6. New, bureaucratic, revolutions?

Submitted by Matthew on 1 August, 2010 - 9:27 Author: Sean Matgamna

A. Trotsky’s uncertainty and disorientation in the new situation after the Hitler-Stalin pact and the joint Russian-German conquest of Poland is perhaps most discernable in his eagerness to accept an obscure report that the Ukrainian and Polish workers in eastern Poland had favourably received the invading Russians and on the arrival of the “Red” Army had begun to act against the ruling class.

Trotsky, it seems, based himself on a report in a Menshevik paper:

“In the Parisian organ of the Mensheviks... it is reported that ‘in the villages — very frequently at the very approach of the Soviet troops (i.e., even prior to their entering a given district — L.T.) — peasant committees sprang up everywhere, the elementary organs of revolutionary peasant self-rule...’ The military authorities hastened of course to subordinate these committees to the bureaucratic organs established by them in the urban centres. Nevertheless they were compelled to rest upon the peasant committees since without them it was impossible to carry out the agrarian revolution.

“The leader of the Mensheviks, Dan, wrote on October 19: ‘According to the unanimous testimony of all observers the appearance of the Soviet army and the Soviet bureaucracy provides not only in the territory occupied by them but beyond its confines — an impulse (!) to social turmoil and social transformations’...”

In fact, the section of the émigré Mensheviks whom he quotes, that led by Fyodor Dan, was increasingly gravitating towards a critical support for Stalinism. (So, incidentally, was a section of the émigré right. One group of avowed Russian fascists began after the Moscow Trials to hail Stalin as Russia’s fascist dictator. Mussolini, too, had written in the Italian press at the time of the Moscow Trials of Stalin as a species of Russian fascist.)

Nothing like the supposed rallying of the Polish and Ukrainian workers and peasants had happened. To the point, Trotsky himself had already written about the mass alienation of the Ukrainians from the Stalinist regime, insisting that Stalinism in power engendered only hatred.

“The ruthless hounding of all free national thought... has led the toiling masses of the Ukraine, to an even greater degree than the masses of Great Russia, to look upon the rule of the Kremlin as monstrously oppressive. In the face of such an internal situation it is naturally impossible even to talk of Western Ukraine [i.e. the Ukrainian part of eastern Poland] voluntarily joining the USSR as it is at present constituted...” (22 April 1939).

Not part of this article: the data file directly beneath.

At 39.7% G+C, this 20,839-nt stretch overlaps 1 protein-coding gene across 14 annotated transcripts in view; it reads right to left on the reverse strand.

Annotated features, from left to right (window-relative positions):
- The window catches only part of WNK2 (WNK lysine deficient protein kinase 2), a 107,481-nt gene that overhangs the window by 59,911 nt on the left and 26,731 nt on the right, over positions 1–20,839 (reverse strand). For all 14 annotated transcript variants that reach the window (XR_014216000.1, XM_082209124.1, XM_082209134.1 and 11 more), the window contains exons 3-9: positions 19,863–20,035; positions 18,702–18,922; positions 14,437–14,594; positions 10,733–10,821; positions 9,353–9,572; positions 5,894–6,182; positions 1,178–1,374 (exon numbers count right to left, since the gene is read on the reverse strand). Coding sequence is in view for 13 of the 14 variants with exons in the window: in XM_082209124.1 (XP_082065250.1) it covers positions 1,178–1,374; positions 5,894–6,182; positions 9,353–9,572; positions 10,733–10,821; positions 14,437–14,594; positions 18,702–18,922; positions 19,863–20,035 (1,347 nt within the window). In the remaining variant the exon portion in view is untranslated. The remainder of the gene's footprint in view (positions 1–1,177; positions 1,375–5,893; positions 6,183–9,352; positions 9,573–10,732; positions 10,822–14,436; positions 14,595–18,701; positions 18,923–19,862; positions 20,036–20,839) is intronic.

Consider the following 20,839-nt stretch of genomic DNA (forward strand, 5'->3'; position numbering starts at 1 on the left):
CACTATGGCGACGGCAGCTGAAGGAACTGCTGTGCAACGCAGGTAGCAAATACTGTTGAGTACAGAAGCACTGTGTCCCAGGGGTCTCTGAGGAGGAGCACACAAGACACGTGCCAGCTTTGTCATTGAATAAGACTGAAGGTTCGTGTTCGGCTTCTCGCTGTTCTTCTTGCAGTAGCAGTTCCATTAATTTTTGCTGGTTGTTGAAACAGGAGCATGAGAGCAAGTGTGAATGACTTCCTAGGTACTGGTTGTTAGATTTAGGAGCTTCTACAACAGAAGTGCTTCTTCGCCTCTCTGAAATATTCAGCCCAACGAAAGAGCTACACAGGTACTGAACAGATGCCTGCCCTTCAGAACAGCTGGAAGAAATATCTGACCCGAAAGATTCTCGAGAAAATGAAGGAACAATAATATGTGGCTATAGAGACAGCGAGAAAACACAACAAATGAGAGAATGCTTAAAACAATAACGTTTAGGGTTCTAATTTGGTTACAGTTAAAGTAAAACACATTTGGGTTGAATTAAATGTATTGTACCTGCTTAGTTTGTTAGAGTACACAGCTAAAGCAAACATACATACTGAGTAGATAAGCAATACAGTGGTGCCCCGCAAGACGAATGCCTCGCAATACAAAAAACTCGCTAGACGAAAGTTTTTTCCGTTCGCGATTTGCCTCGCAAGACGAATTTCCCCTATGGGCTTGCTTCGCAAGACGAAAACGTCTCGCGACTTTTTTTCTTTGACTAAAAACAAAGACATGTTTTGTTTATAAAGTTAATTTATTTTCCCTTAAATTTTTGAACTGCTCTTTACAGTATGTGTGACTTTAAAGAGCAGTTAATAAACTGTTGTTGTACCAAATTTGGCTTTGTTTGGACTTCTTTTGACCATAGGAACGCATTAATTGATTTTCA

Events would prove him right in that. When the Nazis invaded Russia in 1941, they were at first greeted as liberators in the Ukraine and elsewhere..

Evidently Trotsky in 1939 was trying to find some elements of revolutionary life in the unexpected phenomenon of Stalin expanding and “sovietising” areas outside the USSR.

b. In the same vein Trotsky would offer a very sour lesser-evil semi-defence of Stalin’s annexation of eastern Poland.

“The occupation of eastern Poland by the Red Army is to be sure a ‘lesser evil’ in comparison with the occupation of the same territory by Nazi troops. But this lesser evil was obtained because Hitler was assured of achieving a greater evil. If somebody sets, or helps to set a house on fire and afterward saves five out of ten of the occupants of the house in order to convert them into his own semi-slaves, that is to be sure a lesser evil than to have burned the entire ten. But it is dubious that this firebug merits a medal for the rescue...”

If one re-reads this passage from within a “Trotskyist” culture where the idea of the USSR as a progressive, albeit degenerated, workers’ state has wide acceptance, what is notable and important here is the description of Stalinist rule as “semi-slavery”. Had Trotsky some inkling of the genocidal slaughter that became a part of Nazism from the start of the war, including the slaughter of Polish Jews by shooting them en masse?

c. All these elements — drawn from small, fleeting, provisional comments and responses — would blossom forth in the post-Trotsky “orthodox Trotskyist” current as reluctant acceptance that Russian Stalinism could carry through a variant or approximation of the workers’ revolution.

When some of his opponents in the 1939-40 dispute accused him of improvising a doctrine of “bureaucratic revolution”, Trotsky responded by accusing them of dishonest polemics.

He reacted as if he had been stung, and with indignant repudiation of the idea: "My remark that the Kremlin with its bureaucratic methods gave an impulse to the socialist revolution in Poland, is converted by Shachtman into an assertion that in my opinion a “bureaucratic revolution" of the proletariat is presumably possible. This is not only in correct but disloyal. My expression was rigidly limited. It is not the question of “bureaucratic revolution” but only a bureaucratic impulse... A revolutionary party which failed to notice this impulse in time and refused to utilize it would be fit for nothing but the ash can.